Dr Willet Cunnington has stated that Spanish work is not the same as "true" blackwork, which he asserts did not appear until later in the century—some time in the 1530's-during the time of Anne Boleyn, or Jane Seymour. However, "true" blackwork must have grown out of Spanish work, though unfortunately little, if any, of this earlier black embroidery has survived, and we have only contemporary painted portraits to provide a visual record of its manner of use, and the way in which, in conjunction with other parts of the dress, it contributed to the total splendid effect. Judging by the evidence presented by all this portraiture, Spanish work when first introduced seems to have been delicate in quality, and confined to edge treatments, but the increasing lavishness of fashionable dress enabled it to develop ultimately into the richer style. Spanish work is first shown on the neck-bands and wrist-bands of shirts and chemises, then, growing more elaborate, on standing and turn-down collars, the fronts, wrists, and sleeve-frills of men's shirts, and the shirt-sleeves themselves, where pulled through the slashed doublet sleeves. Sometimes the whole front of the shirt is embroidered, and the doublet left open to the waist to display it. Women wear blackwork embroidery on chemise fronts and wrist-frills, and another item of costume which is shown decorated with blackwork is the partlet. This was a separate accessory consisting of a buttoned-down covering to the upper part of the chest and shoulders, with a fitted neck, which was at first collarless, but had a stand-up collar added in the 1530's. The partlet was generally left open in front to show the embroidered chemise underneath. The male version, alternatively called a "plackard", was usually very ornamental, viz: "Eight partlets, three garnished with gold, the rest with Spanish work" (Inventory of Lord Monteagle, 1523, P.R.O.).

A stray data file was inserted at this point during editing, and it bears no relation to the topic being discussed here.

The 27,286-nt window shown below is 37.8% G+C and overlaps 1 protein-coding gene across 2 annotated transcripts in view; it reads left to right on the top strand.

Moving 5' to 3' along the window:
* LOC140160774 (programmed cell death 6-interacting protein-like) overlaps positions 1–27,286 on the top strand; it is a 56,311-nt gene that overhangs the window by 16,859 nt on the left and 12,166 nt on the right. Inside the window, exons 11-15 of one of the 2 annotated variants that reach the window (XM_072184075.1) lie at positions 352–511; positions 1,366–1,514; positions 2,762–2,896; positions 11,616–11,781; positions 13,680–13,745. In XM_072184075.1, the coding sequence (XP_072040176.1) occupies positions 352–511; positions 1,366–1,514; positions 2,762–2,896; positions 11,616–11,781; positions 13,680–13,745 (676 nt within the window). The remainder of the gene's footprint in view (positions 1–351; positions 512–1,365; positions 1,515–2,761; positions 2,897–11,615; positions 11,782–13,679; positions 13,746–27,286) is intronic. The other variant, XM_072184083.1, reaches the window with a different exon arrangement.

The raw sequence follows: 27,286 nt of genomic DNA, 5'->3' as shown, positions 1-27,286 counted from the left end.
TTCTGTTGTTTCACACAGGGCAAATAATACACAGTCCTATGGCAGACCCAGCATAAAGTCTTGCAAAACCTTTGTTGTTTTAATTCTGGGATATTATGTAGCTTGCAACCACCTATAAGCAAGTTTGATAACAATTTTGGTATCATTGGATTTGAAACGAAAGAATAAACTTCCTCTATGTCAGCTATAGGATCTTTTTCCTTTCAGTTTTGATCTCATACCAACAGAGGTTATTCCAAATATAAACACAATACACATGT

The art of painting throughout the sixteenth century was principally confined to portraiture, and of those painters who worked in the first half, the most eminent is, of course, Hans Holbein the Younger, who came to England from Antwerp. His first visit took place in 1526, at the age of twenty-nine, when he stayed nearly two years; his second was in 1532, when he settled in England and became court painter to Henry VIII. The various portraits still existing of Katharine of Aragon and Anne Boleyn are not by him, the first of Henry's queens he painted being Jane Seymour, and one portrait is now in the Kunsthistorisches Museum, Vienna. It shows her cuffs decorated with a repeating geometric pattern worked in a black linear technique. Another portrait, of Catherine Howard, with blackwork wrist ruffles, is in the Toledo Museum of Art, Ohio, U.S.A. Until his death, about 1543, Holbein had a greater influence on English art than any of his contemporaries, and there have survived a large number of paintings by unknown artists which are executed in the Holbein manner, and have often been wrongly attributed to him. Other painters of note are Gerlach Flicke, Anthonis Mor, and Guillim Scrots, or Stretes, who worked in England between 1545 and 1553. The very well-known "Portrait of a Gentleman in Red", at Hampton Court Palace, is attributed to him. It was painted around 1548, and depicts a young man wearing the voluminous costume of the period, with doublet opened to display the rich black embroidery of the shirt. With it is another portrait, likewise attributed to Stretes, of Edward VI, who wears a neck frill embroidered with individual blackwork motifs, and a third painting, which is of Elizabeth I by an unknown artist, depicts her wearing blackwork sleeves.